Nepal earthquake in art

Erna Anema is a Dutch artist who has painted landscapes, worked with copper, and created digitally. A professor of art at Rietveld Academy in Amsterdam, she credits Nepal with having inspired the artist in her. She is currently in Kathmandu with her students for a collaborative project with the Kathmandu University School of Arts. An collaborative exhibit of her work titled Earthquake Blue: 53 seconds , 5 years later, is on display at Siddhartha Art Gallery in Baber Mahal Revisited 14-17 February. The students’ work will be exhibited under the same title once it is complete in March. Anema spoke with Nepali Times this week about the exhibit, the collaboration with local artists, and her love for Nepal.

Nepali Times: What role has Nepal played in your development as an artist?

Erna Anema: I have always loved Nepal and I have been coming to this country for over 40 years now. I saw a documentary about Tenzing Norgay and Edmund Hillary’s ascent of Mt Everest as a child and decided then that I would grow up and travel to Nepal. I trekked around Nepal and started off as a mountain landscape painter. Nepal really inspires the artist in me and I have returned time and again. I even had a short stint of teaching arts at Nepal Arts Academy and managed to exhibit my first project at Siddhartha Art Gallery in 1996. The culture, heritage and art work is so versatile here that the more you explore, the more there is to learn.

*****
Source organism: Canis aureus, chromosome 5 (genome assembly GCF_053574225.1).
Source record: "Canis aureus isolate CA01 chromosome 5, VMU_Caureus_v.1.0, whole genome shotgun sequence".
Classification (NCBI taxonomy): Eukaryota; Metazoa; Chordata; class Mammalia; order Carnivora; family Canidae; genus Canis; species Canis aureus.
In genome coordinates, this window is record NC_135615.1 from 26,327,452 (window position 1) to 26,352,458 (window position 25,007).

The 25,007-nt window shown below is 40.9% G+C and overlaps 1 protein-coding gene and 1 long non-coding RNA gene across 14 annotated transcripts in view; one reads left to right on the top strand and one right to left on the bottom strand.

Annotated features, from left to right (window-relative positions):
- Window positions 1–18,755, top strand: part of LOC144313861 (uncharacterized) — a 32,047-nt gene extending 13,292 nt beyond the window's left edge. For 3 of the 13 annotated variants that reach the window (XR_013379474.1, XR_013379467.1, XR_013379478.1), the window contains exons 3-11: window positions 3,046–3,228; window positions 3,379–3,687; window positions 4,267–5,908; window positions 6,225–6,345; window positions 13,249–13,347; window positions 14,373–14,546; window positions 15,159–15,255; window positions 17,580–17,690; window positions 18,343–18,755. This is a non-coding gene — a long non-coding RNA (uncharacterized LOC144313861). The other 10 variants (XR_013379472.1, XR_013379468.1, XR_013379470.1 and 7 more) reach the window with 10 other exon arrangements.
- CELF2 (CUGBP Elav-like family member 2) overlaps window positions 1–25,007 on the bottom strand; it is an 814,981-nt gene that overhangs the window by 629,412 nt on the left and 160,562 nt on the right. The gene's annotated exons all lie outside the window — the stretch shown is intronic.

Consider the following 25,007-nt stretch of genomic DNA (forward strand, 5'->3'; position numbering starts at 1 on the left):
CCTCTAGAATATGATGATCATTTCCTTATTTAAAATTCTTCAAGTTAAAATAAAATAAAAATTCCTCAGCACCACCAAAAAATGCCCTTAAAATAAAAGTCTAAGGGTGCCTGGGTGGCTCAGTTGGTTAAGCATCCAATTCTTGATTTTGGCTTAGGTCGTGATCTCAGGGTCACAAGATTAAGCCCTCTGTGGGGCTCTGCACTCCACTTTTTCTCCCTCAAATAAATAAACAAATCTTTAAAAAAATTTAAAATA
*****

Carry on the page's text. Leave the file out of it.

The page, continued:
The 53 seconds, 5 years later exhibition depicts the 2015 earthquake. How did the idea come about?

This is a collaborative project with my peers Ellert Haitjema and Renate Schwarz. In 2016, the year after the earthquake, I travelled to Helambu for a trek. Walking around I could sense the pain the residents must have suffered. Window frames were laid together with window frames, pillars with pillars.

There was a certain order in the disorder, even in villages where there was only one house left. There were several storylines in the many hundreds of photos I took. The idea was initially unclear, but with the help of Renate, we stuck with Earthquake Blue and it went on display in Amsterdam in 2018.

Why Earthquake Blue?

When I was in Helambu, everywhere I walked I saw the blue colour, either the blue plastic covers wrapped to create a makeshift home or to cover the debris, or the blue sky. In the hundreds of pictures I took, blue was the most prominent colour. The Earthquake Blue exhibition started in Amsterdam and this is the first time it will be on display in Kathmandu.

How different will the display be in Kathmandu?

While Earthquake Blue in Amsterdam was a solo exhibition, 53 seconds, 5 years later is a collaboration between 20 students each from Reitveld Academy and Kathmandu University of School of Arts. The Nepali and Dutch students will work in pairs with a starting point of where the Nepali students were during those 53 seconds of earthquake. The project is a month long and I am looking forward to seeing the results. Their work will be on display by March 6.

Also, Renate and Ellert’s work will be exhibited for the same duration as my work, and they  present visual stories of the contradictions we encountered, the destruction and at the same time the indestructible life.

What has been your experience of collaborating with Kathmandu University?

This isn’t the first time we have collaborated with Kathmandu University, but this year’s project is really special. Working with the department head Sujan Chitrakar has been an honour. The ideas that have stemmed from there are amazing and have helped both groups of art students to learn from one another. I hope we can have more collaboration in the future too.

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